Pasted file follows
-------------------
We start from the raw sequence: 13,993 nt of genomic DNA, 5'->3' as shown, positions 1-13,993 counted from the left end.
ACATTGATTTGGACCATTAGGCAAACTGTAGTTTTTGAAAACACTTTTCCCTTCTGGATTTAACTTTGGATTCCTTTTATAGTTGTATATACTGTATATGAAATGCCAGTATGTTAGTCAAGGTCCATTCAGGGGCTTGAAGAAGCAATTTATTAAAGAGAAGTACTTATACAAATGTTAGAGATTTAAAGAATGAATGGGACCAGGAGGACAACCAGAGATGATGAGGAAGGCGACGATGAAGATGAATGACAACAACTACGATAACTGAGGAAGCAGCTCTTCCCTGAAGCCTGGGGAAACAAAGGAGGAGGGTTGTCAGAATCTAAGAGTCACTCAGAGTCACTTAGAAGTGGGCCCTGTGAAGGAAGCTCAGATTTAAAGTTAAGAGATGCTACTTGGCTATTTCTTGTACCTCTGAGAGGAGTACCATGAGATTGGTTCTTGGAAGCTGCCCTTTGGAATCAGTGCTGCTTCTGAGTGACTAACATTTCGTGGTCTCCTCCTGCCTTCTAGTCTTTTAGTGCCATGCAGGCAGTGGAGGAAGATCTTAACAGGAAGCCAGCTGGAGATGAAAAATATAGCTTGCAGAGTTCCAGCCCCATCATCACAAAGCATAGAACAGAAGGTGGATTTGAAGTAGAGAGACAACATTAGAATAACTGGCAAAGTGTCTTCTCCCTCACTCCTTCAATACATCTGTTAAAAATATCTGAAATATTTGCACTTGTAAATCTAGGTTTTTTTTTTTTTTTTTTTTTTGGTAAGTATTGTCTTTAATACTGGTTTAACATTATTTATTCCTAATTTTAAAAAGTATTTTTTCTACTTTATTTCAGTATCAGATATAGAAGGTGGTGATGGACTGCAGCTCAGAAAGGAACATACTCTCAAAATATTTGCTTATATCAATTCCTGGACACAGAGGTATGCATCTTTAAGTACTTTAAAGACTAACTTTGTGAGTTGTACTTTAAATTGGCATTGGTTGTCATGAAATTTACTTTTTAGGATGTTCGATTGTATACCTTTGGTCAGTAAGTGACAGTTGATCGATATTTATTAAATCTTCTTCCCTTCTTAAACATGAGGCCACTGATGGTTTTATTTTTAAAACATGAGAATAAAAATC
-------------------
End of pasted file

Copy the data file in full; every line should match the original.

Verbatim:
We start from the raw sequence: 13,993 nt of genomic DNA, 5'->3' as shown, positions 1-13,993 counted from the left end.
ACATTGATTTGGACCATTAGGCAAACTGTAGTTTTTGAAAACACTTTTCCCTTCTGGATTTAACTTTGGATTCCTTTTATAGTTGTATATACTGTATATGAAATGCCAGTATGTTAGTCAAGGTCCATTCAGGGGCTTGAAGAAGCAATTTATTAAAGAGAAGTACTTATACAAATGTTAGAGATTTAAAGAATGAATGGGACCAGGAGGACAACCAGAGATGATGAGGAAGGCGACGATGAAGATGAATGACAACAACTACGATAACTGAGGAAGCAGCTCTTCCCTGAAGCCTGGGGAAACAAAGGAGGAGGGTTGTCAGAATCTAAGAGTCACTCAGAGTCACTTAGAAGTGGGCCCTGTGAAGGAAGCTCAGATTTAAAGTTAAGAGATGCTACTTGGCTATTTCTTGTACCTCTGAGAGGAGTACCATGAGATTGGTTCTTGGAAGCTGCCCTTTGGAATCAGTGCTGCTTCTGAGTGACTAACATTTCGTGGTCTCCTCCTGCCTTCTAGTCTTTTAGTGCCATGCAGGCAGTGGAGGAAGATCTTAACAGGAAGCCAGCTGGAGATGAAAAATATAGCTTGCAGAGTTCCAGCCCCATCATCACAAAGCATAGAACAGAAGGTGGATTTGAAGTAGAGAGACAACATTAGAATAACTGGCAAAGTGTCTTCTCCCTCACTCCTTCAATACATCTGTTAAAAATATCTGAAATATTTGCACTTGTAAATCTAGGTTTTTTTTTTTTTTTTTTTTTTGGTAAGTATTGTCTTTAATACTGGTTTAACATTATTTATTCCTAATTTTAAAAAGTATTTTTTCTACTTTATTTCAGTATCAGATATAGAAGGTGGTGATGGACTGCAGCTCAGAAAGGAACATACTCTCAAAATATTTGCTTATATCAATTCCTGGACACAGAGGTATGCATCTTTAAGTACTTTAAAGACTAACTTTGTGAGTTGTACTTTAAATTGGCATTGGTTGTCATGAAATTTACTTTTTAGGATGTTCGATTGTATACCTTTGGTCAGTAAGTGACAGTTGATCGATATTTATTAAATCTTCTTCCCTTCTTAAACATGAGGCCACTGATGGTTTTATTTTTAAAACATGAGAATAAAAATC